An Interview With the Libertarian Party Mises Caucus

71 Republic talks with LPMC about their vision for the Libertarian Party.


By Spencer Kellogg | USA

Dedicated to the support of property rights, nonaggression, and Austrian economics, the Libertarian Party Mises Caucus (LPMC) has grown into one of the largest and strongest footholds for principled libertarian thought and activism.


71 Republic’s Spencer Kellogg caught up with the organization to get a better understanding of their ideas and purpose:

71: Your stated goal is to “Make the Libertarian Party Libertarian Again” and you have said that we should embrace what makes us “uniquely libertarian”. What is unique about Libertarianism & how does the caucus define success? 

LPMC: The unique thing about libertarianism is the focus on consistent principles. Libertarians believe that aggression is wrong, no matter who commits it. While certain individuals can develop little cults around them, I think what makes Libertarianism unique is the willingness to criticize, without delay, anyone who commits or advocates aggression. Success for the LPMC would be replacing the so-called “radical moderates” with people with a solid foundation in principles and a radical mindset.

71: You have stated that “the Federal Reserve and the Wars” are the bedrock issues of our time. How are these two issues related?

LPMC: You can’t fund endless wars without central banks. End the Fed, end the wars. Without the secret tax of inflation, they’d have to take so much from our paychecks there’d be a tax revolt in short order.

71: Your caucus has stated its support for the radical ideology and membership of the party. Do you believe that principled ideology matters more than votes? 

LPMC: Yes. Aside from small local elections, the LP is not in a position to win big elections. Too many within the LP think the goal should be respectability and good election results. We think the goal should be to get a radical message of liberty into the mainstream American discourse.

71: Many in the cryptocurrency community consider themselves cultural libertarians. Are they important to our future & if so, how do we gain their support?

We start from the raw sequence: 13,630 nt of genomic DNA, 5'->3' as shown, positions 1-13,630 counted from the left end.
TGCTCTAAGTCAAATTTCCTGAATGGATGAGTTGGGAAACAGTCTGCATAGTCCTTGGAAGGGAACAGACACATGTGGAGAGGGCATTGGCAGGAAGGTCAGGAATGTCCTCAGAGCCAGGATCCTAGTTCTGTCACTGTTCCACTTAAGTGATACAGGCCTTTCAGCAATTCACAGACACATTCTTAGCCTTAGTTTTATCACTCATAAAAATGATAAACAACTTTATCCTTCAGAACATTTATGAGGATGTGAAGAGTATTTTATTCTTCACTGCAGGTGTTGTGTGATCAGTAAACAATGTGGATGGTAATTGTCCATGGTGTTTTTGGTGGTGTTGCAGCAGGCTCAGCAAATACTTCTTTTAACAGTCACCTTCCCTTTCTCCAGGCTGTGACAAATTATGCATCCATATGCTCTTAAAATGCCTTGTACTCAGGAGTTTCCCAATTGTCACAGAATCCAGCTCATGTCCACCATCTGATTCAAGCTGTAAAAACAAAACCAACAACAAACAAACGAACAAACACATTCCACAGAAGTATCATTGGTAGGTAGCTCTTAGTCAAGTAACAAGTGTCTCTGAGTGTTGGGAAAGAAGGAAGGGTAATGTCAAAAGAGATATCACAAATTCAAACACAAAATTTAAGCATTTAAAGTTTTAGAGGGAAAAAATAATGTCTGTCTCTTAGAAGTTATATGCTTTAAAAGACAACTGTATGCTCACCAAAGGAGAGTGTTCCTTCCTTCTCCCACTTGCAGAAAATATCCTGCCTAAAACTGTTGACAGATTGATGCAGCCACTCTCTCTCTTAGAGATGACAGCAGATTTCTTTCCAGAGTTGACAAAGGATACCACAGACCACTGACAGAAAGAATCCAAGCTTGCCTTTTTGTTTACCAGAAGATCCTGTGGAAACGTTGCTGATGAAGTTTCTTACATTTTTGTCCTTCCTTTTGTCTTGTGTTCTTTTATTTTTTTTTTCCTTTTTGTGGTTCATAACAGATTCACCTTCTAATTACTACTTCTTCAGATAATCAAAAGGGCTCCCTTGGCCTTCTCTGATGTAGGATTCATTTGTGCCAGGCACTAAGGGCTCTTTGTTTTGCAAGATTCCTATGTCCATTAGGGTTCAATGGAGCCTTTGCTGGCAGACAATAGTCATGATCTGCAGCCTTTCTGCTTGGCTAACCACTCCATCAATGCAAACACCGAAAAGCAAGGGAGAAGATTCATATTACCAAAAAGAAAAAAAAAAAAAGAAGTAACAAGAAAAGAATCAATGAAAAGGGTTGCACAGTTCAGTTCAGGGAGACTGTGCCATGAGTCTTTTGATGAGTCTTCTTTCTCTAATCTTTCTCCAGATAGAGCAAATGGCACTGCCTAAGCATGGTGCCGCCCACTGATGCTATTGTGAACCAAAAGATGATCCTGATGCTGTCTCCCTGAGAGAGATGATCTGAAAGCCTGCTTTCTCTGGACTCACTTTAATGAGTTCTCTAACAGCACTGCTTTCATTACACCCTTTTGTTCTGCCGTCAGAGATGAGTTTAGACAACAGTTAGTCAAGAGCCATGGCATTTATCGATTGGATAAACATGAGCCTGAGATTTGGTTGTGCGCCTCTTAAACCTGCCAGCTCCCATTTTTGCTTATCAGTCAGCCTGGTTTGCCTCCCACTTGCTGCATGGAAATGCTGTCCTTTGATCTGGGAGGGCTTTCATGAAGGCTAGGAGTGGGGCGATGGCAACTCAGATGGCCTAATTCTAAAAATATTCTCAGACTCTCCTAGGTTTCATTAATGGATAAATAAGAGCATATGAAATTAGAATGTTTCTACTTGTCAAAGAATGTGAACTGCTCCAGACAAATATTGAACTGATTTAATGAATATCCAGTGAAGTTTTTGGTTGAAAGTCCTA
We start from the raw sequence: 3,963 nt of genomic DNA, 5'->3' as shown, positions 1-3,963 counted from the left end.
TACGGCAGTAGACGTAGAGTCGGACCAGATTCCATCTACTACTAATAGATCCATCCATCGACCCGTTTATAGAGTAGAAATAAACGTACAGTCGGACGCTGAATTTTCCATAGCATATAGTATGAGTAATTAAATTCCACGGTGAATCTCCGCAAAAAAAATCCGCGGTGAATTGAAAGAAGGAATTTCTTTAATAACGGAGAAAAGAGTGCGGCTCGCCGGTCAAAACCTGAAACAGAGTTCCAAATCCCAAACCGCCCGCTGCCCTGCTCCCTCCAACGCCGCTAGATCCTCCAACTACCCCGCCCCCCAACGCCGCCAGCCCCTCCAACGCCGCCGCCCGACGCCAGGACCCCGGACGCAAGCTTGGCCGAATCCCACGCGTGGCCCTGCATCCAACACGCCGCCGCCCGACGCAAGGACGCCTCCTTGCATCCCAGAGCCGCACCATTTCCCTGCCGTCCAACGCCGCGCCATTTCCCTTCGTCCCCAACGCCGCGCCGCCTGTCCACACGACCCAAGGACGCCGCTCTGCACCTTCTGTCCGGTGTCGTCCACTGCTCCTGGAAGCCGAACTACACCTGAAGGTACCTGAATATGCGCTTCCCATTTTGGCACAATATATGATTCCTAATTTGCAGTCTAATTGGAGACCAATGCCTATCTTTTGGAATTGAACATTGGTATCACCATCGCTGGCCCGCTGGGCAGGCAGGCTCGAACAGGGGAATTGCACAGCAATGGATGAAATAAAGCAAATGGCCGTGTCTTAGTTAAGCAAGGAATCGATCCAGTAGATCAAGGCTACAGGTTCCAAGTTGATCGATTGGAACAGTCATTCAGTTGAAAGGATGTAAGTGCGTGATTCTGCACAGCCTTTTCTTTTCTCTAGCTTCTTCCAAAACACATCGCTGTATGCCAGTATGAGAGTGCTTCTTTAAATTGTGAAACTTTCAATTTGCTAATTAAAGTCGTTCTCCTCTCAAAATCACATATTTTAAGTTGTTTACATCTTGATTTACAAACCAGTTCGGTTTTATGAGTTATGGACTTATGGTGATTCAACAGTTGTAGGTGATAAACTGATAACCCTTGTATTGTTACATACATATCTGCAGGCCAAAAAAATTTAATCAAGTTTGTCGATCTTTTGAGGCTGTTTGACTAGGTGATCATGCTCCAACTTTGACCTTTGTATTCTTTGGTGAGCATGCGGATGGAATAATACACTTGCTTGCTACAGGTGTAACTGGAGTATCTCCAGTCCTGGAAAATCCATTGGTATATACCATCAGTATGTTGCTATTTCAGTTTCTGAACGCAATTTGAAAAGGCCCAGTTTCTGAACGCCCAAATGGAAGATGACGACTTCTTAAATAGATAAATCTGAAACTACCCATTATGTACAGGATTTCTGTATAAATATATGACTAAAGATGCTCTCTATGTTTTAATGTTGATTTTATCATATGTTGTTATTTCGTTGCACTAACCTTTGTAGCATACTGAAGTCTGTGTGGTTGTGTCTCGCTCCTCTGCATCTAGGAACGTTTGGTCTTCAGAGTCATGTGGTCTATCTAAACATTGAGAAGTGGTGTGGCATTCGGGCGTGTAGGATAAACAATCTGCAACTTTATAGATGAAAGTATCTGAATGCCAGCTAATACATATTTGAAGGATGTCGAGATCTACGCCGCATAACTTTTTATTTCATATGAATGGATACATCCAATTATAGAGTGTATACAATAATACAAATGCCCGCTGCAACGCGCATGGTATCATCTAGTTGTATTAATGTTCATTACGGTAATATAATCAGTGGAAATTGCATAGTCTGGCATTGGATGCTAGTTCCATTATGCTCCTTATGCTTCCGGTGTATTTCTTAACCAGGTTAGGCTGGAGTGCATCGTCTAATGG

LPMC: We’ve made numerous inroads into the cryptocurrency world. We feel this is important for a few reasons, but here’s two of the big ones: 1. Putting our money where our mouth is. Crypto competes with the dollar, which is a controlled, fiat currency used by the US government to plunder people in the US, and really, all over the world. 2. Many people within the crypto world are intelligent folks with an innate desire to buck the system while succeeding in their own merit. That’s pretty libertarian if you ask me.

71: Who was Mises and what does he mean to your caucus? 

LPMC: Ludwig von Mises was an Austrian economist who made huge contributions to the study of economics. He suggested that economics is an a priori science, rather than an empirical one, the effects of government intervention into markets, the logical case for why socialism can never work, the description of how prices emerge in a market economy, and their role in resource allocation. He made many monumental contributions to economics and paved the way for future libertarian economists like Rothbard.

71: What are your views on state nullification?

LPMC: All things being equal, decentralization is always better than centralization. Nullification also opens the door to ask how far we can take the idea that bad laws deserve to be disobeyed.

71: Is the messaging and propaganda from the Libertarian Party an issue?

LPMC: Yes. Quoting the Satanic Bible on Easter, calling military persons murderers, making overtures to socialists, none of this is productive.

71: The NAP (non-aggression principle): a unity issue or our biggest hurdle?